Will Kahn understands the value of combining musical talents. “I never could play drums by myself,” he says, recalling his teenage years, “so I set them up at a friend’s house, who was playing bass. … That’s how I started—playing with someone else.” Things haven’t changed much over the years for the multi-instrumentalist, producer, engineer, and studio manager at Paradise Recording. Kahn joined the Afro/samba/funk group SambaDá in 1998, and has been collaborating with local musicians ever since. For the last decade, it has been his dream to form a “total Santa Cruz supergroup” made up of his many gifted friends—and finally, that band has taken shape, under the moniker Afro Beat Box.

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Features

Blogging Beats

Blogging Beats

The Hood Internet, takes a break from mash-ups on ‘FEAT’

There are plenty of successful musicians who will tell you they formed their band on a lark—just a group of friends, jamming in a garage, drinking beer and never imagining they would hit it big. Until, of course, they decided to play a few bar gigs, and before they knew it, they were blowing up and inking a deal.

Aaron Brink and Steve Reidell have a similar story. Except this Chicago-based production duo, known as The Hood Internet, never had a garage.

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Love Your Local Band

Deepfried

Deepfried

Though the moniker sounds unhealthy, Deepfried’s experimental trip-hop tracks are fresh and easy to stomach. Formed in 2000, when Peter Chester (vocals/keys/guitar) and Robbie Cross (bass/vocals/guitar) were studying electronic music at UC Santa Cruz, Deepfried has become known for its organic blend of electronica. “Something we became pretty fascinated with was using computers to do looping,” Chester recalls. Using the computer software Cycling 74's MAX/MSP, they created the "cuisNart”: a personally designed digital looping instrument. The sounds they created were magical, he says—“sorta like grabbing water from a stream and putting Kool-Aid in it.

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Features

Redemption Songs

Redemption Songs

Oliver Mtukudzi honors the Zimbabwean heritage with sounds of struggle, hope and celebration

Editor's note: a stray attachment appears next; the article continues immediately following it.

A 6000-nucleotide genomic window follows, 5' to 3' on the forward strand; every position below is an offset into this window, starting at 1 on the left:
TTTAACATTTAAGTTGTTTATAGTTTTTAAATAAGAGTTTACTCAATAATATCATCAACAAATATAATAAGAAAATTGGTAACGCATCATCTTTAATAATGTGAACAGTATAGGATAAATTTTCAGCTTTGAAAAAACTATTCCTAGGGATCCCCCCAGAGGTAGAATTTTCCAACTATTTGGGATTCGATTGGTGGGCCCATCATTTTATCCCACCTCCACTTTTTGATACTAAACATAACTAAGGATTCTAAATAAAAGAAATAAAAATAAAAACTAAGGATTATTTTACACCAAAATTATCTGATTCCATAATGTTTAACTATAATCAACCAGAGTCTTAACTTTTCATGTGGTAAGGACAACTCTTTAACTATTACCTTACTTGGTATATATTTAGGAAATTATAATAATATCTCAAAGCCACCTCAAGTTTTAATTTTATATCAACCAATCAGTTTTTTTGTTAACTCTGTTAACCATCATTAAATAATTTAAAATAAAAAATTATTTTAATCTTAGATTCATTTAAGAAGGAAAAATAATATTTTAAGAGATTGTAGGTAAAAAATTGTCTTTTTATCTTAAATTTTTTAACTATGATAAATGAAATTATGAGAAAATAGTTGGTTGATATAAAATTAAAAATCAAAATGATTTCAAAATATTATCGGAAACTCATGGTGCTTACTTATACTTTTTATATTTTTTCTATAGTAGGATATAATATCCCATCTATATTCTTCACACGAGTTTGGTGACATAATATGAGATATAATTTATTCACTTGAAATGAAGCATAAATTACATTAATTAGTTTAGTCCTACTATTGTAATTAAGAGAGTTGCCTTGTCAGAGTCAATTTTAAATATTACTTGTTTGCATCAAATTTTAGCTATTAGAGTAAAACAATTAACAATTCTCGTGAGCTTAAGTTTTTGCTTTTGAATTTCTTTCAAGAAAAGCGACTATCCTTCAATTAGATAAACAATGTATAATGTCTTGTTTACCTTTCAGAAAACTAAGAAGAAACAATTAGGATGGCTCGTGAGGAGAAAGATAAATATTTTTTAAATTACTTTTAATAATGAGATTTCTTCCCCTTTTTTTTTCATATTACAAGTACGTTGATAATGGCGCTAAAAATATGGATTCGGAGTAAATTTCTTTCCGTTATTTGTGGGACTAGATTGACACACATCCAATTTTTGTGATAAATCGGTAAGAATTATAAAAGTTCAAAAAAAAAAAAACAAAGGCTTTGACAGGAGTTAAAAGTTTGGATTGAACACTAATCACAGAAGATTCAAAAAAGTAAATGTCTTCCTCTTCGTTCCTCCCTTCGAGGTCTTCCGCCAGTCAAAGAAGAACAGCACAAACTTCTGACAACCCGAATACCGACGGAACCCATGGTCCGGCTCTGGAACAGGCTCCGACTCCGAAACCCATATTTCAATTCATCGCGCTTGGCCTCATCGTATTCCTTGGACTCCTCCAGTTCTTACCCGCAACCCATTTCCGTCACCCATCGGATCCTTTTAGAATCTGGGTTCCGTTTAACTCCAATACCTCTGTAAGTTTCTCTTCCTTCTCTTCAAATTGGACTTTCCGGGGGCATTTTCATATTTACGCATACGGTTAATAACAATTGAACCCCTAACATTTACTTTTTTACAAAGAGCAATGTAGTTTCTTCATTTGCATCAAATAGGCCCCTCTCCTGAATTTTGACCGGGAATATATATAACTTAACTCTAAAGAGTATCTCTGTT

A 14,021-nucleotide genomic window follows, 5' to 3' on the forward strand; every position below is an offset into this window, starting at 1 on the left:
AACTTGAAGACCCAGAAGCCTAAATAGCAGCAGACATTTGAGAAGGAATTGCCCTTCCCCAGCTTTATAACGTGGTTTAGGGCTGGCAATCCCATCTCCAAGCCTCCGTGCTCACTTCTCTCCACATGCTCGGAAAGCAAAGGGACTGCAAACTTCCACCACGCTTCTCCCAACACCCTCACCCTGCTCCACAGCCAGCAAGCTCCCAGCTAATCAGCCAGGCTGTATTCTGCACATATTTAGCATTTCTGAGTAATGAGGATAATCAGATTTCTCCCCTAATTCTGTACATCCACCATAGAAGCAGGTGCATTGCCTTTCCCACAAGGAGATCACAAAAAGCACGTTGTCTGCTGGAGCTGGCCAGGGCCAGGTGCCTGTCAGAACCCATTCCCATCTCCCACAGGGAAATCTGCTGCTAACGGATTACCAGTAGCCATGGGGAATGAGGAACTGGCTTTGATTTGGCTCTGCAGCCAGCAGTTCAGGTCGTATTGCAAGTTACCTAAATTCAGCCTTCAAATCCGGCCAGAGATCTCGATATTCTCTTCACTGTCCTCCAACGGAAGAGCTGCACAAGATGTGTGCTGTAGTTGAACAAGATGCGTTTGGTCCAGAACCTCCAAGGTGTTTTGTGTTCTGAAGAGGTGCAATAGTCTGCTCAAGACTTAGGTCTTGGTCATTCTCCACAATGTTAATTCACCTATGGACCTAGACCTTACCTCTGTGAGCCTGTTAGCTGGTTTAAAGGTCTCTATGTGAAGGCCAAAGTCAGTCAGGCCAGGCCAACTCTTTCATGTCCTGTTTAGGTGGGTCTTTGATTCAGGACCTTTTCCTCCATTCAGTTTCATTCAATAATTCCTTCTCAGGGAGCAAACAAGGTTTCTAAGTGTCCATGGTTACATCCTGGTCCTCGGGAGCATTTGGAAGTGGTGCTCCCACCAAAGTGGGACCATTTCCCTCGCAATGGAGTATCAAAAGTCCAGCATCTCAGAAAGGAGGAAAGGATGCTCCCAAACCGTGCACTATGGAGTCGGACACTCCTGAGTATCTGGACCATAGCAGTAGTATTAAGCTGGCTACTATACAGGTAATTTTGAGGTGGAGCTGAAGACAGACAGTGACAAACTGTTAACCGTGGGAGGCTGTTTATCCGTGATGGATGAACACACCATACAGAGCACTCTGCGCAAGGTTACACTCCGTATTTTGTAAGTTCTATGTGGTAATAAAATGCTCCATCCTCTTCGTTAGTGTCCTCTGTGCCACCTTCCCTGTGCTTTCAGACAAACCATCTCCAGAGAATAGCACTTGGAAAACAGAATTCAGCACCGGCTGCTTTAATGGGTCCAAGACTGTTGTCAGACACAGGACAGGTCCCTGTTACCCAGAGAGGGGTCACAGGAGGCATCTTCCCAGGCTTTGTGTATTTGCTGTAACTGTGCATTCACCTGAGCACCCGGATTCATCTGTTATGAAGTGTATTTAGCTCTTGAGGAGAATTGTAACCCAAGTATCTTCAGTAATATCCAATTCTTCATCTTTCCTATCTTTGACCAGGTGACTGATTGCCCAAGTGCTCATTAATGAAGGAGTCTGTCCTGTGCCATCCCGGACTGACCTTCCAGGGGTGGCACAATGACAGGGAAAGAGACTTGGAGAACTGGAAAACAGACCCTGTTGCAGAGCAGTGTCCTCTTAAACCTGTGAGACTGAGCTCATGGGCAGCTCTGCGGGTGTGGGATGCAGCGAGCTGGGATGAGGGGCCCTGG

According to Oliver Mtukudzi (pronounced tu-ku-zee), “The power of art is to communicate figuratively and be understood universally.” That message is a key component in his distinctive Afro-pop/World music amalgam, often referred to as “Tuku music.”

A musical icon in his native Zimbabwe, Mtukudzi will bring elements of the African musical tradition, the stories of his people, and songs from his 57-album repertoire to Moe’s Alley this Friday.

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Throwing It All Away

Everybody’s for recycling, right? So why are we all doing it wrong? Our reporter gets down and dirty to uncover 10 secrets that will finally make the recycling process make sense

 

Aquarius Calling, Humanity Rising

Aquarius (11th sign after Aries) is the sign of service—serving one another, building community. Aquarius is fixed air, stabilizing new ideas in the world. When new ideas reach the masses the ideas become ideals within the hearts and minds of humanity. Air signs (Gemini, Libra and Aquarius) are mental. They think, ponder, study, research, gather and distribute information. For air signs, education and learning, communicating, writing, being social, tending to money, participating in groups and creating sustainable communities are most important. One of the present messages Aquarius is putting forth to the New Group of World Servers is the creation of the New Education (thus thinking) for humanity—one based not on commodities (banking/corporate values) but on virtues. Humanity and Aquarius Aquarius is the sign of humanity itself. We are now at the beginnings of the Age of Aquarius, the Age of Humanity (rising). The “rising” is the Aquarian vision of equality, unity, the distribution and sharing of all resources and of individual (Leo) creative gifts for the purpose of humanity’s (Aquarius) uplifting. This is the message in the Solar Festival of Aquarius (at the full moon) on Tuesday, Feb. 3. We join in these visions by reciting the World Prayer of Direction, the Great Invocation.Tuesday’s solar festival follows Monday’s Groundhog Day, or Imbolc (ancient Celtic fire festival) the halfway mark between winter solstice and spring Equinox). The New Group of World Servers (NGWS) during these two days are preparing for the upcoming Three Spring Solar Festivals: 1. Aries Resurrection/Easter Festival (April); 2. Taurus Buddha/Wesak Festival (May); and 3. Gemini’s Festival of Humanity (June). Aquarius and the new and full moons together are the primary astrological influences behind all of humanity’s endeavors. The NGWS are to teach these things, calling and uplifting humanity. Join us everyone. (301)

 

The New Tech Nexus

Community leaders in science and technology unite to form web-based networking program

 

Job Insecurity

Woman fights for her job in thoughtful, life-sized ‘Two Days One Night’